To summarize, the laws governing patent have benefits and costs. “The benefits of the patent and copyright laws are the increased incentive for creative activity. These benefits are offset, to some extent, by the costs of monopoly pricing” (Mankiw, 2004, p.316).
B) There are intensive discussions on whether drug companies should have this government mandated monopoly. Supporters of such monopolies argue that even if patent laws do impose costs in the form of higher prices and lower availability for consumers, under patent laws, more innovation will occur, which is beneficial for society as a whole (“Patent Laws and the War on Good Drugs”, 2001). On the other hand, oppositionists state that the law encourages drug monopolies to create artificial scarcity of some drugs in order to have a higher price for their products (Boldrin & Levine , Chapter 4). Next argument states that the law deprives the poor from affordable drugs and blocks rights of developing nations under TRIPS (Agreement on Trade-Related Aspects of Intellectual Property Rights).
Despite the clear need for developing countries to exercise their rights to compulsory licensing and parallel imports to enable their people to have access to affordable medicines, a major and perhaps the most disturbing aspect of the crisis of patents and drugs is that obstacles have been and are being put in the way of developing countries seeking to make use of TRIPS provisions on compulsory licensing or parallel imports in order to buy or produce drugs at more affordable prices. (“Patents and monopoly prices”).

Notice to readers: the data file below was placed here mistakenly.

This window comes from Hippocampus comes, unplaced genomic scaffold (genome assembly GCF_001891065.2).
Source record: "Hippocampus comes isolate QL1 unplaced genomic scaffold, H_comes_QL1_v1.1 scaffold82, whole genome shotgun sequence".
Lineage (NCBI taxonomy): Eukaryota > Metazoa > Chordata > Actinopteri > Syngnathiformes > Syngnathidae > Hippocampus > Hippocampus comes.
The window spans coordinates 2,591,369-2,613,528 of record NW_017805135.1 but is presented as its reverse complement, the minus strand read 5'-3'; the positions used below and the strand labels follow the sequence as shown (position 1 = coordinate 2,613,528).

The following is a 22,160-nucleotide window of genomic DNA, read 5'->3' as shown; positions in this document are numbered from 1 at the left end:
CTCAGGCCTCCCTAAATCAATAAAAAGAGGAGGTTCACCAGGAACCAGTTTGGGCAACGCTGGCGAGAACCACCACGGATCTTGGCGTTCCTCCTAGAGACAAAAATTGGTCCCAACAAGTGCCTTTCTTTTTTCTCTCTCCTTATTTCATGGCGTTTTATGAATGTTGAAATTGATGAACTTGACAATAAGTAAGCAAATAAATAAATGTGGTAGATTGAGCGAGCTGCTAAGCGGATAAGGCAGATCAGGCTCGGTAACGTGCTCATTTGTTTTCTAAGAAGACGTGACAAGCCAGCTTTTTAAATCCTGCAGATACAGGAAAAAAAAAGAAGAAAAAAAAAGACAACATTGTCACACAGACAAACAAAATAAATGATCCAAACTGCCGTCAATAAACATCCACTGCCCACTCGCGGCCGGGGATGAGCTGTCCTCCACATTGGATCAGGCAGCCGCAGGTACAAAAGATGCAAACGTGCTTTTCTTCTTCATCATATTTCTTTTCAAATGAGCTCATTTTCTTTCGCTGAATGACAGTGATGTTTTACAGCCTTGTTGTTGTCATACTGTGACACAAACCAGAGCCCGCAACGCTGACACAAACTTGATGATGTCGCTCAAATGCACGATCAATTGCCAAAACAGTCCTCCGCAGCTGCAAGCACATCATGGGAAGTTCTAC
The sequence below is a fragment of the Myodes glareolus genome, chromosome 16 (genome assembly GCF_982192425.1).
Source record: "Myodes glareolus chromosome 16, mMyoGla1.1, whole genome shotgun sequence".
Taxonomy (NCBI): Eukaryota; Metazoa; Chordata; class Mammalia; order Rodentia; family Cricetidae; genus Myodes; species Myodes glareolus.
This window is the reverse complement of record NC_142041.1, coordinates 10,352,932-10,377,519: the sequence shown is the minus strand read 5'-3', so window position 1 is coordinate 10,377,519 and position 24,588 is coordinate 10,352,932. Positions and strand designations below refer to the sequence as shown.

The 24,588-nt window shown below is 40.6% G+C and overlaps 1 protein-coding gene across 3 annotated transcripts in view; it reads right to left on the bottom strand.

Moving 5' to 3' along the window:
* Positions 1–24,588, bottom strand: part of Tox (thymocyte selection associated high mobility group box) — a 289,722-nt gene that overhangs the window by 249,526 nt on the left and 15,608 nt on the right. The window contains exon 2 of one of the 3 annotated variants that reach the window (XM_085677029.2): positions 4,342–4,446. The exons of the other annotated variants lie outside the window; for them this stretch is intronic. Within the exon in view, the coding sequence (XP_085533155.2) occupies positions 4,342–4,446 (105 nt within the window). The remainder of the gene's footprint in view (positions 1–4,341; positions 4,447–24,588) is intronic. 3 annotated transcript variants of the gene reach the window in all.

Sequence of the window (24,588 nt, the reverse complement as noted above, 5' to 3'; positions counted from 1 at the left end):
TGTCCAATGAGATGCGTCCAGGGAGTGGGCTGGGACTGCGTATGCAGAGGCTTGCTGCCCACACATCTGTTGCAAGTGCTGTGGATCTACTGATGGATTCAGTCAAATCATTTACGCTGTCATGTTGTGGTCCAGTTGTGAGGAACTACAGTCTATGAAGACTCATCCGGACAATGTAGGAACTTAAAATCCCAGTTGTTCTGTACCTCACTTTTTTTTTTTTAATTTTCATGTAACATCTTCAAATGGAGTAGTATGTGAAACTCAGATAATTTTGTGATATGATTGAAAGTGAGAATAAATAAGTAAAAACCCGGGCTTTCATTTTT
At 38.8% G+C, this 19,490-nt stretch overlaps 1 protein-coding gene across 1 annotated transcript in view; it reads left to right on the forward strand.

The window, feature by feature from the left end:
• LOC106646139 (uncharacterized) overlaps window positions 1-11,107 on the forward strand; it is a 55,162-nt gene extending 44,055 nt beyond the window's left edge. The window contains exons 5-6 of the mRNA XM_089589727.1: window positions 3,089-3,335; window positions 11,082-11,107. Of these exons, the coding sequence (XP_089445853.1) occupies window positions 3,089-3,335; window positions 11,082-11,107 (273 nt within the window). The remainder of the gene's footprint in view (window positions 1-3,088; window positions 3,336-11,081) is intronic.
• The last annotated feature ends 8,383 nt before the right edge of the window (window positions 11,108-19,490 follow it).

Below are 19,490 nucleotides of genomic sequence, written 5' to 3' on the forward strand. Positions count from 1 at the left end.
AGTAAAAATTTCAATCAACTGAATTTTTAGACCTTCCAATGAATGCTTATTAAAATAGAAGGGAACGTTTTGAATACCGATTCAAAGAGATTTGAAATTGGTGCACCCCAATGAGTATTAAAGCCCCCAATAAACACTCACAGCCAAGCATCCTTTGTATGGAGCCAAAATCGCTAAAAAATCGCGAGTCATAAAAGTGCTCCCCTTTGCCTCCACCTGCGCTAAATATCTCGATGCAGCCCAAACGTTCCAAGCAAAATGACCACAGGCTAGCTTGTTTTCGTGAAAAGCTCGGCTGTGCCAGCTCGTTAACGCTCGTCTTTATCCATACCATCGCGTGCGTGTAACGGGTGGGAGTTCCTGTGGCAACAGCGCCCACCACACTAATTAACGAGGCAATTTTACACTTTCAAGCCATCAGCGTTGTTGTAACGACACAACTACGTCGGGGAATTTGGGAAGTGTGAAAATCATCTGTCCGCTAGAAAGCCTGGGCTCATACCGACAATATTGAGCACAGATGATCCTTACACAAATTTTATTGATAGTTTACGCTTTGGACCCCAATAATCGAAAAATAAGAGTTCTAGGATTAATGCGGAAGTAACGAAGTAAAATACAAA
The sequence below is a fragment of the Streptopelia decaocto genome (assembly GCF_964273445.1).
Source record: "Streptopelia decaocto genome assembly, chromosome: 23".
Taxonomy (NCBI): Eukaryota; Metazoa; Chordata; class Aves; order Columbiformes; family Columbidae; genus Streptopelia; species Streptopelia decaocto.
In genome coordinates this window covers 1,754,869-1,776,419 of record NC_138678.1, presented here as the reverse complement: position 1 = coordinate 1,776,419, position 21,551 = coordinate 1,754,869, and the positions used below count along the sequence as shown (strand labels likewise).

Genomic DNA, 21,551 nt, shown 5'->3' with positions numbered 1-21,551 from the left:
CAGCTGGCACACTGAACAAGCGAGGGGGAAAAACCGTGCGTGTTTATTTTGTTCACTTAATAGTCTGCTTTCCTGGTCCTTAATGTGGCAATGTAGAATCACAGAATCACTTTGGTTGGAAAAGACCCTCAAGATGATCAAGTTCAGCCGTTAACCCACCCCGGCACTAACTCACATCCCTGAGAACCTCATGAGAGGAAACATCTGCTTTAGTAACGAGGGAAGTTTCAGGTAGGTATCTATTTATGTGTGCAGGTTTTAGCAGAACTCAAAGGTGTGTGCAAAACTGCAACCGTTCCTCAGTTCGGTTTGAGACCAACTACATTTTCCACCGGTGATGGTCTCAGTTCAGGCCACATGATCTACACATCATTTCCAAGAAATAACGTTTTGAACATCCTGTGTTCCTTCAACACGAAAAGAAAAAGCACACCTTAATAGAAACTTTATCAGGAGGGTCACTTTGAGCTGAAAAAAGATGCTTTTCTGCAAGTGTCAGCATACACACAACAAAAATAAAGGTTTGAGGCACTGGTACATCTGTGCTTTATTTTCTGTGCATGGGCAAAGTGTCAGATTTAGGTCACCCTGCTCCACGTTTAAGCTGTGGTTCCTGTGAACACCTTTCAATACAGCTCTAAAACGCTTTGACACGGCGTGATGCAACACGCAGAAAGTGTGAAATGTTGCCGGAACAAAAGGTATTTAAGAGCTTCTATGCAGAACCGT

To continue, they argue that the high prices can not be justified by large expenses on Research and Development (R&D) since often most of the profits go to cover marketing expenses rather than R&D: “Pfizer says this pricing is necessary to fund new drug research, but 35 percent of its profits drain into marketing and only 15 percent support R&D, according to the Securities and Exchange Commission in 2002…”(“Gov’t should use power to make drugs affordable”). Oppositionists also state that due to the patent law, the pharmaceutical companies are getting less efficient.
… Another major problem with pharmaceuticals today: The pharmaceutical companies are getting less efficient. They are increasingly turning out drugs that are less important to public health because they’re not as profitable. For example, roughly 70% of new FDA approved drugs are copycats or “me too” drugs which are small variations on existing drugs, usually done to reduce R&D costs and extend the patent life of an existing drug. (“Prescription Drugs”).
Finally, oppositionists conclude that “Patent protection is the most effective tool for drug manufacturers to keep out competition from generic producers and thus maintain monopoly control over the production, marketing and pricing of medicines” (“Patents and monopoly prices: Third Word Network” ). They state that “The net loss to society – from this policy is real and enormous” (Boldrin & Levine Against Intellectual Monopoly, Chapter 4)
I incline to support those opposing the law. However, I also understand that the protection of intellectual property rights is important, and its violation “not only harms those innovators, such as the drug companies, who would be directly affected, it also does great damage to innovative activity, and indeed all types of capital (“Patent Laws and the War on Good Drugs”, 2001). I do not think I am ready to take one side or the other at this point since this is a complex issue and I do not want to jump to a conclusion ahead of time. I would like to investigate it more thoroughly.